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Gonzo Days…part I [ jukebox breakfast special # 9 ]

March 17th, 2019

by Terry Smith



…Somewhere in the middle of the desert by the side of the road is a little diner called “Eats”…..Kafka’s cockroach & I decide to stop & have breakfast….I get “your brains on drugs” with toast & orange marmalade & a tall glass of iced tea….the Metamorphosis gets the house special…we sit in silence for forty five minutes waiting for Death to arrive….but she doesn’t show……..so back in the car & on we went…




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Taking the Money Out of One Pocket and Putting It in the Other

March 10th, 2019

by Jeff Nazzaro

On a clubhouse table I set a hot dog with a thin line of mustard down the middle beside a cold cup of MGD just starting to sweat, dropped the folded Daily Racing Form from under my arm onto the table, and sat down to eat. I left the Form folded and the golf pencil tucked behind my ear.

At the booth across the aisle a man with dark, thinning hair in a striped sport shirt with the sleeves rolled up to the elbows glanced over. He had a beer, a Form, a park program, and two ballpoint pens, one black and one red. Across the table from him sat a little girl.

No more than four, the girl periodically dipped her fingers into a sandwich bag full of Cheez-Its and sipped from an apple juice box. Sprawled across the table were a coloring book, several sheets of blank paper, and a boxful of Crayola crayons.

Biting into the hotdog, I watched the girl munch her crackers and color, putting the finishing touches on a thin strip of green lawn underscoring a typically square, triangle-roof house beneath a solid blue sky. The house had a rectangular red door surrounded by four square windows marked with crosses for panes. Finishing the lawn in a jagged green flourish, the girl spun the paper 180 degrees, as if to imagine a world of green skies and upside-down houses teetering on blue lawns. With a black crayon she marked a line of dashes, then drew what I imagined to be a little blue bird in the green lawn-sky, as if gravity had forced open the windows and freed the bird. The girl giggled and spun the paper back. Her father looked from his Form to the program and back to the Form, then inked a thick red X over a black question mark beside the 9 in Race 3. There were already red Xs beside the 1 and the 5.

It was seven minutes to post for the third race, a mile-and-a-quarter claimer on the weeds. I was sitting it out. Though I’d gotten pretty good at handicapping the races based on this videotape I’d seen on TV and sent away for, it was a limited sort of good. I could unravel the entries in the Form well enough, but I’d learned the hard way to avoid races longer than seven furlongs, turf races, and anything on sloppy tracks. As far as strategy went, it wasn’t much, but it left plenty of action.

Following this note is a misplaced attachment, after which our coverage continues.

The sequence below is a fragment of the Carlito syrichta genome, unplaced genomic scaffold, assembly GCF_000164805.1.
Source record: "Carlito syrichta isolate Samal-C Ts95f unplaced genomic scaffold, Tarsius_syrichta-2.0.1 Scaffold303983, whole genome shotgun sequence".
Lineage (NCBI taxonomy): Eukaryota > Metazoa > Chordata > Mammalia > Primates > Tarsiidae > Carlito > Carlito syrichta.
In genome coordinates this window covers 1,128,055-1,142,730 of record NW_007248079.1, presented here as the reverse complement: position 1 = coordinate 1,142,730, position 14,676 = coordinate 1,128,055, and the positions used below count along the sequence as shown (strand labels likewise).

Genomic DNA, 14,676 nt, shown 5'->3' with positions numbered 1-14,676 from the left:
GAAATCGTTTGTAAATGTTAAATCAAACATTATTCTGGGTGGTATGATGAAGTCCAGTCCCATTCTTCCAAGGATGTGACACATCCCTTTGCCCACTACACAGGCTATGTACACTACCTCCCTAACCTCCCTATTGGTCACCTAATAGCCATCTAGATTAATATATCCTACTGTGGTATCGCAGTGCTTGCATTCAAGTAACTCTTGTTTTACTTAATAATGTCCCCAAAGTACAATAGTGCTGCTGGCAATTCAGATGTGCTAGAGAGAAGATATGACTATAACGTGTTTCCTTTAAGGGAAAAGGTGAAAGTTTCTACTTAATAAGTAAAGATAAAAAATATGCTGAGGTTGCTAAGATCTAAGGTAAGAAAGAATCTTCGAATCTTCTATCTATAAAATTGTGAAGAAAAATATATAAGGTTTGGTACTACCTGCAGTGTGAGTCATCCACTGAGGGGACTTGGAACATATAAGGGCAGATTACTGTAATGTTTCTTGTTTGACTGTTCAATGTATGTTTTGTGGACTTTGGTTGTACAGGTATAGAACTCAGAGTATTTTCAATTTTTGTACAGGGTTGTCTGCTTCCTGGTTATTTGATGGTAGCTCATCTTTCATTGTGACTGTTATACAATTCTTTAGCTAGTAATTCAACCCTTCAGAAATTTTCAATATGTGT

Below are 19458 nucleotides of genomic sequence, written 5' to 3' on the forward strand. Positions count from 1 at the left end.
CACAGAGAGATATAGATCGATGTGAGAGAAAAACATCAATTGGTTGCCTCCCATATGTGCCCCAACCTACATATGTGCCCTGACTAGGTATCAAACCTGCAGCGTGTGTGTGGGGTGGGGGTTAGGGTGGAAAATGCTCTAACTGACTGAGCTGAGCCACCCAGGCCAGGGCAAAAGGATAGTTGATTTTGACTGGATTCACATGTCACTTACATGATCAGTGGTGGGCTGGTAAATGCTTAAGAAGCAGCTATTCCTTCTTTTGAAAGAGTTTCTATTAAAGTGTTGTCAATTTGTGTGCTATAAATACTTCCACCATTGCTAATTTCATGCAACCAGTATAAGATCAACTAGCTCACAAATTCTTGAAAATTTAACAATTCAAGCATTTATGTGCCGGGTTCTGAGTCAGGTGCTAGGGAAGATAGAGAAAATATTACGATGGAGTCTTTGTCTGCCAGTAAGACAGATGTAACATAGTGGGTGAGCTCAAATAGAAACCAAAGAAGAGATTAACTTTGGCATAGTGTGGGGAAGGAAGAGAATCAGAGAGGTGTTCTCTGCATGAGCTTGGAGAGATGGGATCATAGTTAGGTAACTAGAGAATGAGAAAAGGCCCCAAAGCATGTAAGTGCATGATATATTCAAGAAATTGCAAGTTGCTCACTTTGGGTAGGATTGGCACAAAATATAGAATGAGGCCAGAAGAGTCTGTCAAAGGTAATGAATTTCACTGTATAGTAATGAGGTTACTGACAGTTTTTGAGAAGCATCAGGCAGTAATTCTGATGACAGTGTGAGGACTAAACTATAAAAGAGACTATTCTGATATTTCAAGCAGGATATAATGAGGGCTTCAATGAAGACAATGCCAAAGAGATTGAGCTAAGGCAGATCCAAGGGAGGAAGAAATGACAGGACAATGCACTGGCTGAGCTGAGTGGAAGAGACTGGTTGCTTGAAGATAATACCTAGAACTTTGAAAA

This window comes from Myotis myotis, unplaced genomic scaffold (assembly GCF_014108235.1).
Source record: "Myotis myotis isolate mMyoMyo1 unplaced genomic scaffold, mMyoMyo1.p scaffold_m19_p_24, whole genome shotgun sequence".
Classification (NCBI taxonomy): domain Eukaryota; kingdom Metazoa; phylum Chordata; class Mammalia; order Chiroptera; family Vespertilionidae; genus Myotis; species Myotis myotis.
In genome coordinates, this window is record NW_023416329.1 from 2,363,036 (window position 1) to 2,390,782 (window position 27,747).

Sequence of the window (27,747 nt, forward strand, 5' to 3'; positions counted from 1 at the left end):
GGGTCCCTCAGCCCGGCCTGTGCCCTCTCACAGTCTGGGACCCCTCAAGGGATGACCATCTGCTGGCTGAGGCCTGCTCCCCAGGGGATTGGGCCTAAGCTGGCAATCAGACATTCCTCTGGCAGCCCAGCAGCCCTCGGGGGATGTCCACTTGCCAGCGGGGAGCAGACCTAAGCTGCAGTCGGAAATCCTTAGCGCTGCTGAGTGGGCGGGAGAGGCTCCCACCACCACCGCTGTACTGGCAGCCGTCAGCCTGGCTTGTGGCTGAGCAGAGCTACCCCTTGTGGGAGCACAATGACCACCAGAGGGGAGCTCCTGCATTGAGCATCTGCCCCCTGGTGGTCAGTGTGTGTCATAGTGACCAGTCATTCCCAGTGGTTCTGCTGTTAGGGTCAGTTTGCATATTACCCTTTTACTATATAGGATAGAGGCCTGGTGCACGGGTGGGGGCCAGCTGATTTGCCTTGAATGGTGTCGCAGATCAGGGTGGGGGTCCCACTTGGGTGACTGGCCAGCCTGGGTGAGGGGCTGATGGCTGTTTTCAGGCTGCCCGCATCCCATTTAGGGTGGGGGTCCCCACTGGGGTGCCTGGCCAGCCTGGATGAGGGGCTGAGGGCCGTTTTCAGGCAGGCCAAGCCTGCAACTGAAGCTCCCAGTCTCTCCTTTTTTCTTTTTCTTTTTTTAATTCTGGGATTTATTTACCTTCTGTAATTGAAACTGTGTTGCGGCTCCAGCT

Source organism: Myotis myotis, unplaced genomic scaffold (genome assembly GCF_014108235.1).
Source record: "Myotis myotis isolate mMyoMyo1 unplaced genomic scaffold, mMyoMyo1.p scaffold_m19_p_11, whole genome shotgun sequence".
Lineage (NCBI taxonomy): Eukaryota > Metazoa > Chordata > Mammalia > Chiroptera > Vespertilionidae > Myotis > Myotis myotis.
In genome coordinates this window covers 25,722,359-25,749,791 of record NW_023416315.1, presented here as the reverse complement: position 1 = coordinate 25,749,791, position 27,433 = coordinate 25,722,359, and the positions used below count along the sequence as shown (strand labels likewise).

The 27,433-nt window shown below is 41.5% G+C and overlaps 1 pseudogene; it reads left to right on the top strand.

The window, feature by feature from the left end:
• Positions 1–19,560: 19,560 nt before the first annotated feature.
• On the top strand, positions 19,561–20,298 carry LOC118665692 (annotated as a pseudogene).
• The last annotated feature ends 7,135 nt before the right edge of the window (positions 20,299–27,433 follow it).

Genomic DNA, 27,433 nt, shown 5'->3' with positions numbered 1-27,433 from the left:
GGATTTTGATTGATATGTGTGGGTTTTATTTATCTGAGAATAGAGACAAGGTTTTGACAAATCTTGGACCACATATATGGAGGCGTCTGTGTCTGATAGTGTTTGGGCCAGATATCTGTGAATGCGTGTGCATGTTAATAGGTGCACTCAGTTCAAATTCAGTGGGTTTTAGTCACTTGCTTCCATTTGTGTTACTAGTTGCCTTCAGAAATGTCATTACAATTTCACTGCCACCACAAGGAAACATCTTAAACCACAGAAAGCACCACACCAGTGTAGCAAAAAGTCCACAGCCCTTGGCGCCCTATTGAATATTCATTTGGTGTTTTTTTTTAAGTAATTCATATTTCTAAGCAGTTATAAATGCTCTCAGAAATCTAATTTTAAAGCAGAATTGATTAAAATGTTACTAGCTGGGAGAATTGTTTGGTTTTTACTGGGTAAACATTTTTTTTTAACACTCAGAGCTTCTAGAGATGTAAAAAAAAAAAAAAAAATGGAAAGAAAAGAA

“How’d you do on the first two?”

It was the man with the little girl.

“Picked them both, plus the Early Double.”

The man jutted his lower lip, tilted his head to the side, and nodded. “Both heavy favorites,” he said.

“Yeah, and I bet light, too. Two bucks to win. Two-dollar double.”

“Ah,” he said, extending his hand and flipping it palm up. “You’re just taking the money out of one pocket and putting it in the other.”

“I guess.”

He glanced at the spread on my table. “You’ll be here awhile? Keep an eye on her for me while I place my bets?”

“I usually go outside to watch the races.”

He gave a little chuckle. “I’ll be back well before post.” He said something to the little girl and left.

I looked at the girl. Across from all the betting slips on the table lay her open coloring book. She was coloring in a butterfly with large circles on each wing. There were smaller circles, too. One of the large circles she colored in orange and the other large circle she colored in green. I took another bite of my hot dog. The girl’s father returned. He offered a quick thanks and sat back down at his booth, arranging his fresh betting slips, nine of them in a three-by-three grid— boxed trifectas. The third race settled, he picked up his paper and folded it back to the fourth race, flipping the program to the same. The little girl never looked up from her coloring book.

At two minutes to post I stuffed the rest of the hotdog in my mouth, grabbed my beer, and walked outside to lean on the rail and watch the race. The old man in the trench coat with the long hair and beard was down at the rail, too. Every time I went I saw him. When the horses hit the homestretch he’d start bellowing, wordless and guttural, slapping his folded-up Form against his thigh. The little guy in the porkpie hat and vest was there, too. He always cheered loudly, right out of the gate, in a thick accent. Race 4 was back on the dirt, but it was a mile and a half, so I decided to watch the third, then spend the rest of the time until the fifth—six-and-a-half furlongs on the dirt—studying the Form.

I didn’t need that much time. In less than two minutes I’d zeroed in on a horse called Whitey’s Delight, the number one favorite entering the race and also a consensus pick by the park handicappers. Two of them had him as their number one overall selection for the day, and the third had him as his second pick. The track’s leading jockey, Rudy Fenstermacher, had the mount, and the horse was trained by the park’s leading trainer, Bull Gerber. It was a fast track. Starting in the fifth position in a seven-horse race, Whitey’s Delight, with early speed and a taste for the winner’s circle, was a lock.